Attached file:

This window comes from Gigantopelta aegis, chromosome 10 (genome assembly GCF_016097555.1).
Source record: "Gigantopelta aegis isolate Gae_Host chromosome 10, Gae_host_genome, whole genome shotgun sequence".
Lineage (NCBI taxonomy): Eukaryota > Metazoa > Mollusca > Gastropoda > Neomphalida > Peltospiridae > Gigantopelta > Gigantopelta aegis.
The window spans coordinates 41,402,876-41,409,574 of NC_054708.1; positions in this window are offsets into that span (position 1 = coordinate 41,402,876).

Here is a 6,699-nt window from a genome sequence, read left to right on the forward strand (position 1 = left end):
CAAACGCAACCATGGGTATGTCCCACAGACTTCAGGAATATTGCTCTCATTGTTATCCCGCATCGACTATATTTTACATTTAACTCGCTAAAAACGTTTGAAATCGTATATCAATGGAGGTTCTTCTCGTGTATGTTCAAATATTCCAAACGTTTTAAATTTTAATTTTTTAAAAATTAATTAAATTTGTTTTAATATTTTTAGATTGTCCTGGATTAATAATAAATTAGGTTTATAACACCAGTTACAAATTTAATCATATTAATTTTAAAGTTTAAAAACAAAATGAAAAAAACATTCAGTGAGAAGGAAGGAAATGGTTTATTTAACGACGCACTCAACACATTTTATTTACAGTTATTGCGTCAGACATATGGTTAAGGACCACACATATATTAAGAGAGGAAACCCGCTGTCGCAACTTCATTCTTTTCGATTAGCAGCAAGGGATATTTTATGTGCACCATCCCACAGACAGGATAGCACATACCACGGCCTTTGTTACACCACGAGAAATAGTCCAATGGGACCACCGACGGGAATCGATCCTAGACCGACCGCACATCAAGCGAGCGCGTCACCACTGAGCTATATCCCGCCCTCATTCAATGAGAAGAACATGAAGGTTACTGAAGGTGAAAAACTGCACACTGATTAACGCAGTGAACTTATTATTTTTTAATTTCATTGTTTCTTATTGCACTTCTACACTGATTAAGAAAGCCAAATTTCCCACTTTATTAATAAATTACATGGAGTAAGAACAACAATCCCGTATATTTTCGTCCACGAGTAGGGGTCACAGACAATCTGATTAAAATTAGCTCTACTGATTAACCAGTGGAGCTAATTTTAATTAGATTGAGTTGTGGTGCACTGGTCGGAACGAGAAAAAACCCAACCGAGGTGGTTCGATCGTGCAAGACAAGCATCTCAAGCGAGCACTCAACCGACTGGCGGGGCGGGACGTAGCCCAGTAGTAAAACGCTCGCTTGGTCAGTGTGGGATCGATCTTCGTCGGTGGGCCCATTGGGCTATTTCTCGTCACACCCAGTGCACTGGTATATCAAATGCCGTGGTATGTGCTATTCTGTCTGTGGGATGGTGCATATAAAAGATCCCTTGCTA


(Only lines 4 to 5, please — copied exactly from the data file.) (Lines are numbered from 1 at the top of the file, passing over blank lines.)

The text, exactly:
The window spans coordinates 41,402,876-41,409,574 of NC_054708.1; positions in this window are offsets into that span (position 1 = coordinate 41,402,876).

Here is a 6,699-nt window from a genome sequence, read left to right on the forward strand (position 1 = left end):